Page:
by Christopher Hampton
[88pp, £7.95, Katabasis, 10 St Martin's Close, London, NW1 0HR]
[86pp, $19.95 Australian, Walleah Press, Hobart, Tasmania]

Christopher Hampton is the author of Socialism in a Crippled World (Penguin 1981) and not to be confused with the well-known writer for stage and screen of that name. He is a formidable poet who has produced in Border Crossings a set of extraordinarily impressive poems, writing that straightaway demands respect for its assuredness of tone, its deeply-thoughtful and passionate commitment, its honest and courageous political plain-speaking. The collection published prior to Border Crossings was called Against the Current, the title of which clearly indicates the stance Hampton takes towards subjects generally eschewed by most British poets writing today, and taken resolutely on by him in the face of great odds and complexity. He writes, with enviable directness, of 'the tragedies of history' and of clinging to a hope of bringing 'back light/to a darkened and damaged universe.' This collection demonstrates that poetry really can after all take on global politics without descending into rant or propaganda.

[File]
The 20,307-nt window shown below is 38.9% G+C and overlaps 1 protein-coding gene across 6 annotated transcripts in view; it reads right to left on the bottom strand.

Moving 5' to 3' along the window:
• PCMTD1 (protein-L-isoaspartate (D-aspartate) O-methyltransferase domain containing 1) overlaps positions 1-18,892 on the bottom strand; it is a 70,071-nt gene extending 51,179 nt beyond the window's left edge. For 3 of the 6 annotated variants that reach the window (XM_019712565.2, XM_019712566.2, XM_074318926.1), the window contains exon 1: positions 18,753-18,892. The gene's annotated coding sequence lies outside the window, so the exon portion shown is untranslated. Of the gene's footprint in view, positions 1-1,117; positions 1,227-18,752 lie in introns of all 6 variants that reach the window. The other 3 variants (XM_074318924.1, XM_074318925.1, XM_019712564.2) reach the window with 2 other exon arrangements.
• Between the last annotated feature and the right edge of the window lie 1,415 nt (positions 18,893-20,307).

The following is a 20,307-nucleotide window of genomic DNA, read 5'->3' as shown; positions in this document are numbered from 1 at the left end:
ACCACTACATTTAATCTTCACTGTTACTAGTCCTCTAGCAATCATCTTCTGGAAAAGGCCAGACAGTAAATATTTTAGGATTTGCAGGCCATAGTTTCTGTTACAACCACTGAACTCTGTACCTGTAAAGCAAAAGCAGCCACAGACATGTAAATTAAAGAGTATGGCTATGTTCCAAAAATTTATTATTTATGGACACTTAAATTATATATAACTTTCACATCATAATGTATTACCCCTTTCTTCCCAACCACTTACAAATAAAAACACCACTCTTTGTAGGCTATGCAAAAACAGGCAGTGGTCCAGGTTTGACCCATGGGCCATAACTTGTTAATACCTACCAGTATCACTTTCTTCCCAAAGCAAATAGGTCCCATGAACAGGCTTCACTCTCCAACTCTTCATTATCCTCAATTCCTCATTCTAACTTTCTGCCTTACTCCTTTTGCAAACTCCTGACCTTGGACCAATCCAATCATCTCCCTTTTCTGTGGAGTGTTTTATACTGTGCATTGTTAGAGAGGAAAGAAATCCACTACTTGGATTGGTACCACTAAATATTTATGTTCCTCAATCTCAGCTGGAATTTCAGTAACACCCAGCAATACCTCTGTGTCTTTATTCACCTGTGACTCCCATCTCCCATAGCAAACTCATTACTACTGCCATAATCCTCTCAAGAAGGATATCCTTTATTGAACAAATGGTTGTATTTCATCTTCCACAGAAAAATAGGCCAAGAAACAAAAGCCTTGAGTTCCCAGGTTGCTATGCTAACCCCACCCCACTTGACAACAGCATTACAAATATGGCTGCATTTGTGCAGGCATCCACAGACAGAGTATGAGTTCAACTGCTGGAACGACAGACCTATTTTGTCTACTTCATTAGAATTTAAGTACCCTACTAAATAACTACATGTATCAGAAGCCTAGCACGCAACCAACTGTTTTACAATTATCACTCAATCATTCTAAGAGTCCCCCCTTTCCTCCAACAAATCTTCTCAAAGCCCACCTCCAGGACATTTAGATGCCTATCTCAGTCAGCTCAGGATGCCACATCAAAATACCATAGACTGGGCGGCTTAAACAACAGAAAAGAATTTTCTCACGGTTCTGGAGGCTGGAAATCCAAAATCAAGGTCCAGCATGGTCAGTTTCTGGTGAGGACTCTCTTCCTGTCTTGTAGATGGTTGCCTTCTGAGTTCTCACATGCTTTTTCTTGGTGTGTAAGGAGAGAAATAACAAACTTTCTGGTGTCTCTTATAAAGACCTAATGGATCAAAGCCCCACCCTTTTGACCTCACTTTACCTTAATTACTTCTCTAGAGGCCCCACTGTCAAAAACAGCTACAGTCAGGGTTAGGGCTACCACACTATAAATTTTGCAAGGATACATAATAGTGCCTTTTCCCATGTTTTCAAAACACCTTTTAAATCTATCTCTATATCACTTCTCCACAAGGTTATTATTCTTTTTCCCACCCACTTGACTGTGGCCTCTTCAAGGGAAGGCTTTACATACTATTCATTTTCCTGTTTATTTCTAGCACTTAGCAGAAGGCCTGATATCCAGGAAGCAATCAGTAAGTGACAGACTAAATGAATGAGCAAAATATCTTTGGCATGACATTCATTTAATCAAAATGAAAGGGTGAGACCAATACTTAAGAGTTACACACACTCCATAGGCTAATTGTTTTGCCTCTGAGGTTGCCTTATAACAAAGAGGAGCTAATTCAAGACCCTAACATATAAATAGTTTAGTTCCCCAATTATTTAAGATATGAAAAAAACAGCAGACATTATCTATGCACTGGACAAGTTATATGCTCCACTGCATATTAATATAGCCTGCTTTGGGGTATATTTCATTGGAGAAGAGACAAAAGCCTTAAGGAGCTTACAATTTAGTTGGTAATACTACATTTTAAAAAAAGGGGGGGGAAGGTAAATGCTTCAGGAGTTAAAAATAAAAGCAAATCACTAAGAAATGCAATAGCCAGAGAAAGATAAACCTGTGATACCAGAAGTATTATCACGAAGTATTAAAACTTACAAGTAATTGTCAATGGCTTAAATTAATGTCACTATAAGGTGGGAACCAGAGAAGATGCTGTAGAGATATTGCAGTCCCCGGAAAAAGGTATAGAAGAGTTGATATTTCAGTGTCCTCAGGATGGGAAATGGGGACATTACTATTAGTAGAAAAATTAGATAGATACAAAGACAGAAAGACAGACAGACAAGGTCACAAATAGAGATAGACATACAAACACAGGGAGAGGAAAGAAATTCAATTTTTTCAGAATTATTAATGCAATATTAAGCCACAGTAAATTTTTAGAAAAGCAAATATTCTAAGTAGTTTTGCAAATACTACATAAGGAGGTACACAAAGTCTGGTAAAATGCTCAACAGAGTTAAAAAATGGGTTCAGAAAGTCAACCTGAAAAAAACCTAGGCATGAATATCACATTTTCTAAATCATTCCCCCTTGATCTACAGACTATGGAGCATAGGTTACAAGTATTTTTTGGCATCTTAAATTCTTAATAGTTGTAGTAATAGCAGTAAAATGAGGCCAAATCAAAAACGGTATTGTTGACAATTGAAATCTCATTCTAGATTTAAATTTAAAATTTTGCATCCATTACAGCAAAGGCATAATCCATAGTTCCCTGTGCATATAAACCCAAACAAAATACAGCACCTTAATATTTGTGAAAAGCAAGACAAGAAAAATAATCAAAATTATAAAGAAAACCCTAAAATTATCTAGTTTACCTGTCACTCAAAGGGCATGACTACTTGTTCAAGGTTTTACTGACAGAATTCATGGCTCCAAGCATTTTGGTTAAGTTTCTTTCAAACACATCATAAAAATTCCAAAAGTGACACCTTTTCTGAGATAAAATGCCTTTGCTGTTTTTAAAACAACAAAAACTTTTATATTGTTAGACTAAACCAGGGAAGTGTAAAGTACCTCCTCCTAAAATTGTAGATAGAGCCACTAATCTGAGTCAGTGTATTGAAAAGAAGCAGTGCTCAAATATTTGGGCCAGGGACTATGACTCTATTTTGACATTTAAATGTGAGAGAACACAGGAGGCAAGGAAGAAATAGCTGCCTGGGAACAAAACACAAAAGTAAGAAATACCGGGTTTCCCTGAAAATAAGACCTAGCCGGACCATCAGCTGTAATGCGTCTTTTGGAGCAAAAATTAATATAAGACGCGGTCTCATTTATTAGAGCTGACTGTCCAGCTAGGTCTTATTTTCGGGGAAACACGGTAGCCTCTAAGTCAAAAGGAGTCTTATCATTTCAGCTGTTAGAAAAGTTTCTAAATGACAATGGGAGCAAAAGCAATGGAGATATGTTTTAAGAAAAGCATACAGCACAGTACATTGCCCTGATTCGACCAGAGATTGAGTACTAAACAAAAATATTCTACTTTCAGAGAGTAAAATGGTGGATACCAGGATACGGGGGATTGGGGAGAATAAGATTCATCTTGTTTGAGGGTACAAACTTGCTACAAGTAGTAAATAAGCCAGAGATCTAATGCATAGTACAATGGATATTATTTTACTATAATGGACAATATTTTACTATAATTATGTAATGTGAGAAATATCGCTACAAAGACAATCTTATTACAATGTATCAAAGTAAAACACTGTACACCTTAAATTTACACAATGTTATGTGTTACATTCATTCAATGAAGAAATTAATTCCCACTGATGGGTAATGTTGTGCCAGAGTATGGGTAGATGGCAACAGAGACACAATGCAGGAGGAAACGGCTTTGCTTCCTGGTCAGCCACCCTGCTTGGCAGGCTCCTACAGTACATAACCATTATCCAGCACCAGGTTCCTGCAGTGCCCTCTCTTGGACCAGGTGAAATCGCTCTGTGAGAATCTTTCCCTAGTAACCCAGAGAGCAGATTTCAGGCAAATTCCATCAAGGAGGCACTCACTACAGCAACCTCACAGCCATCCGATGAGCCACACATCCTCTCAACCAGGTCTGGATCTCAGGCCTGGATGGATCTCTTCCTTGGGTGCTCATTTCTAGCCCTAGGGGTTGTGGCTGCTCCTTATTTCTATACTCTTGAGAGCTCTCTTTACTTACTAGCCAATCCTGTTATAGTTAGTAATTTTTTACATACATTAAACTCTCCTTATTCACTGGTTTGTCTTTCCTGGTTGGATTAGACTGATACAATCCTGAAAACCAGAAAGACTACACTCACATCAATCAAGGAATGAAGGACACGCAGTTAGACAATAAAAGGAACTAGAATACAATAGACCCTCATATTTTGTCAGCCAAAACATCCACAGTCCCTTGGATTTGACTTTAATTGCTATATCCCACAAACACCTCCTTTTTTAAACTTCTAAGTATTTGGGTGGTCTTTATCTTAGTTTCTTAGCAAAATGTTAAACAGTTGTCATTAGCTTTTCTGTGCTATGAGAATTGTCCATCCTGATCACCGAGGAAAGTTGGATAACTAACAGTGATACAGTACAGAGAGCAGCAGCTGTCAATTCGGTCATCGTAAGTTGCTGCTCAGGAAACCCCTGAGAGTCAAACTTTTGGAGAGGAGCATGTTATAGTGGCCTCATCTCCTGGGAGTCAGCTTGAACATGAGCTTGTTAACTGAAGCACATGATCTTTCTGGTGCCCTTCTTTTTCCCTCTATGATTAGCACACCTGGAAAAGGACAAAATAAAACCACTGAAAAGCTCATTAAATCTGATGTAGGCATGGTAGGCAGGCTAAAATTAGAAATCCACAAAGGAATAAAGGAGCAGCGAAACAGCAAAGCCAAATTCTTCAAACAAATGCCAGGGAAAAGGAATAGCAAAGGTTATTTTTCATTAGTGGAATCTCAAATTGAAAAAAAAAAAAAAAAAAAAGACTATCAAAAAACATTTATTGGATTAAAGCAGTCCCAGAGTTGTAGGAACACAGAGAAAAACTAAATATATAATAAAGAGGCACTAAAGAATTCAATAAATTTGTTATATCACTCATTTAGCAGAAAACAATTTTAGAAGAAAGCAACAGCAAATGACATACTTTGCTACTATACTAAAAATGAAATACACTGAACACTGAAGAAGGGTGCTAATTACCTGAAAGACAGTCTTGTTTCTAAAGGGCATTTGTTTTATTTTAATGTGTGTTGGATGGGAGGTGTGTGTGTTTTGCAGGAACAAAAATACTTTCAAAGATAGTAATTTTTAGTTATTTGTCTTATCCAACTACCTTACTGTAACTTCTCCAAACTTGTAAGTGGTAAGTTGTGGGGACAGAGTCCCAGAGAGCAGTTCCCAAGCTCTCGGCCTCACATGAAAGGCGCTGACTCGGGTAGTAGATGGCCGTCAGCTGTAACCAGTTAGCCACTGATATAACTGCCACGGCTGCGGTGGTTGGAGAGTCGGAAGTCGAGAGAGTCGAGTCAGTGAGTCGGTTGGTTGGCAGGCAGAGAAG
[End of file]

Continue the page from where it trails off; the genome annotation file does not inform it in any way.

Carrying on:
It begins with questions about language, the difficulties of trying to 'make words witnesses'. Its first poem 'The Right Words' transfixes you immediately with its gravitas; you know you are not being offered anything glib; its quietly measured tone ensures the proper kind of attentiveness which this kind of poetry demands, while at the same time providing a radical and necessary antidote to 'spin':

     It's disciplined passion's the secret;
     stress that speaks and strikes and takes the strain
     of what's outside the frame and makes it sing;
     till even the abstracts are part of the song.